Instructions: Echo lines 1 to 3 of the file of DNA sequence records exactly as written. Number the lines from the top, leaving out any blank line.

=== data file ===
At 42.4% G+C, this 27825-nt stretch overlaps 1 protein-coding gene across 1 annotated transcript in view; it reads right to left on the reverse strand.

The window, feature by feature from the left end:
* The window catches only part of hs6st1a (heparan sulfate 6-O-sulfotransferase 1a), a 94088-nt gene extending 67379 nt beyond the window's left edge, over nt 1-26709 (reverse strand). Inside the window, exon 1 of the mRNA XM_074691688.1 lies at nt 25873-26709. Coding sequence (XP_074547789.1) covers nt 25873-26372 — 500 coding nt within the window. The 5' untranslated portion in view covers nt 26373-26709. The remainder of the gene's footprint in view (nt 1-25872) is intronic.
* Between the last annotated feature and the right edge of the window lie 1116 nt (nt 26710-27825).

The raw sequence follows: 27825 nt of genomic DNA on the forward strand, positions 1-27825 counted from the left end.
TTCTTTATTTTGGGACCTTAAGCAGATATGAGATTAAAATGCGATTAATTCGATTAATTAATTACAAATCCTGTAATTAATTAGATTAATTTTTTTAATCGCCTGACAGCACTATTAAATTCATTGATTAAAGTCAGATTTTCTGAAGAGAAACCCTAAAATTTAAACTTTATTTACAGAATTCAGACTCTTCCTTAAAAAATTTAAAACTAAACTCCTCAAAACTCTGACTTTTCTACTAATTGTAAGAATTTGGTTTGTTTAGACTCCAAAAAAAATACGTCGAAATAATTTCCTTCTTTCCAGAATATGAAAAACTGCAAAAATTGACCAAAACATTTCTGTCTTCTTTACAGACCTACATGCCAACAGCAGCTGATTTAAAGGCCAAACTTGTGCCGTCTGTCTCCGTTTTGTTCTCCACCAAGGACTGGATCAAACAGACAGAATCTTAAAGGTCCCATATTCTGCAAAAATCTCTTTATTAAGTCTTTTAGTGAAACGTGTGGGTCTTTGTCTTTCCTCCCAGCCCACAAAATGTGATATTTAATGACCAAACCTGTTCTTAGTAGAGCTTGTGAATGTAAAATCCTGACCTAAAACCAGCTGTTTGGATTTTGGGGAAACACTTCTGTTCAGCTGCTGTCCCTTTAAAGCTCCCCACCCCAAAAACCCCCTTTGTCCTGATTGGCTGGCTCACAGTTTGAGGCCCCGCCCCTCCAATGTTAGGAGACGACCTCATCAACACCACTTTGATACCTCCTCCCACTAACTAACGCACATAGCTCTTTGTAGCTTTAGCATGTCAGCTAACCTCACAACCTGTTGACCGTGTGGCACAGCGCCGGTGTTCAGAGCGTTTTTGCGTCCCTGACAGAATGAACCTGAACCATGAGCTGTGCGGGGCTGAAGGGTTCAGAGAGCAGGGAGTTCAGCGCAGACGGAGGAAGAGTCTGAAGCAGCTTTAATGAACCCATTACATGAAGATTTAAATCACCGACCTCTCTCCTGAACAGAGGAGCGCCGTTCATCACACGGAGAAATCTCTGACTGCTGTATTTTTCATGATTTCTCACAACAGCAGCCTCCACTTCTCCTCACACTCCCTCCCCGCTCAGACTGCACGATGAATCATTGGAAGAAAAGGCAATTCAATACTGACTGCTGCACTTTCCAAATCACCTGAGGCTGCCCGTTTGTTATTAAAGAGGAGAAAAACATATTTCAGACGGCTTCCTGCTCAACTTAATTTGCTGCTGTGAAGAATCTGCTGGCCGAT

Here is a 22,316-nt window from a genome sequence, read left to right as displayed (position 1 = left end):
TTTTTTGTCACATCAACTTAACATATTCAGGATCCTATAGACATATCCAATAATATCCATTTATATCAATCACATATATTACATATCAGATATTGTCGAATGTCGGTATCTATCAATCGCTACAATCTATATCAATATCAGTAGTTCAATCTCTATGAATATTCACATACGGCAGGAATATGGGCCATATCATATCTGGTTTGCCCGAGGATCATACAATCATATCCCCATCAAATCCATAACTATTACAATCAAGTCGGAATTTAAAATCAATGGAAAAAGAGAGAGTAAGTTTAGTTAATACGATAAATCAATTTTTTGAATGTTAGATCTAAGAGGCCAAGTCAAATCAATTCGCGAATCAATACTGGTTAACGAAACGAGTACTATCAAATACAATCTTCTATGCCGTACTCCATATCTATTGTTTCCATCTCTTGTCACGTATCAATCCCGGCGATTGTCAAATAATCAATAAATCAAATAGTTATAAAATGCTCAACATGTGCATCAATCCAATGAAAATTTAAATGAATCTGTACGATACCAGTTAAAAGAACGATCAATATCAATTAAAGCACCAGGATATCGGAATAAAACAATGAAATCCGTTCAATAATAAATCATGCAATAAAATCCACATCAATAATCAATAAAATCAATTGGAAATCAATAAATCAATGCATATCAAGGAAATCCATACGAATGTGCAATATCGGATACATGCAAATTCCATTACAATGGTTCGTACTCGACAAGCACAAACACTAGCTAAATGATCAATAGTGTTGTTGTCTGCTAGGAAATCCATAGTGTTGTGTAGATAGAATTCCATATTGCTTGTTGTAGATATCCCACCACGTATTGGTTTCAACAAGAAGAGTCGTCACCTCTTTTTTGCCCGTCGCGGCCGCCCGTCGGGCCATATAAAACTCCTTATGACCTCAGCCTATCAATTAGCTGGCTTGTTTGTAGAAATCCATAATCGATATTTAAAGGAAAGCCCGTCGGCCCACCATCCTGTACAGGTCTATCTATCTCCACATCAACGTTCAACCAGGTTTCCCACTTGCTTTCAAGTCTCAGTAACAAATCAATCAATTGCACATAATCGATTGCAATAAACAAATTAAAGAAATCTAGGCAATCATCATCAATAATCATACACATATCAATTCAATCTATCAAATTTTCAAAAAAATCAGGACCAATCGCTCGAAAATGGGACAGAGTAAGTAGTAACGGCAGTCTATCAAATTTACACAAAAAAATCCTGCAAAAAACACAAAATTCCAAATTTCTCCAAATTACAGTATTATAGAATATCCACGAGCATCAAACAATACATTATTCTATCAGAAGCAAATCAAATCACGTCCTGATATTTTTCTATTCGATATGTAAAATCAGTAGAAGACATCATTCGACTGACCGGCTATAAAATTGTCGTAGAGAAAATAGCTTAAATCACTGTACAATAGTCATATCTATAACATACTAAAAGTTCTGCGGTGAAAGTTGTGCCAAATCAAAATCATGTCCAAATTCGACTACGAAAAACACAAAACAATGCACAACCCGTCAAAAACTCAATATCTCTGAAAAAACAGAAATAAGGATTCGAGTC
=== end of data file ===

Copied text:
At 42.4% G+C, this 27825-nt stretch overlaps 1 protein-coding gene across 1 annotated transcript in view; it reads right to left on the reverse strand.

The window, feature by feature from the left end:
* The window catches only part of hs6st1a (heparan sulfate 6-O-sulfotransferase 1a), a 94088-nt gene extending 67379 nt beyond the window's left edge, over nt 1-26709 (reverse strand). Inside the window, exon 1 of the mRNA XM_074691688.1 lies at nt 25873-26709. Coding sequence (XP_074547789.1) covers nt 25873-26372 — 500 coding nt within the window. The 5' untranslated portion in view covers nt 26373-26709. The remainder of the gene's footprint in view (nt 1-25872) is intronic.